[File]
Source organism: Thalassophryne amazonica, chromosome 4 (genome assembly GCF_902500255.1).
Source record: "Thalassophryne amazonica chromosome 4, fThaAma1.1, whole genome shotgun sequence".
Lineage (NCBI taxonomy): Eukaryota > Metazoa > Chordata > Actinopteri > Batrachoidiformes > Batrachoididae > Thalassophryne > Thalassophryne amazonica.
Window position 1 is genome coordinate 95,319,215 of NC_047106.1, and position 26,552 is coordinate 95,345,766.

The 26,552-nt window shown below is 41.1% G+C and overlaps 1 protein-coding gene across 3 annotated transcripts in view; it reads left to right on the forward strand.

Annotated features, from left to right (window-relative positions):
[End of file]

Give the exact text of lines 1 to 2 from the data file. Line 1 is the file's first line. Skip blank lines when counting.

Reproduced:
Source organism: Thalassophryne amazonica, chromosome 4 (genome assembly GCF_902500255.1).
Source record: "Thalassophryne amazonica chromosome 4, fThaAma1.1, whole genome shotgun sequence".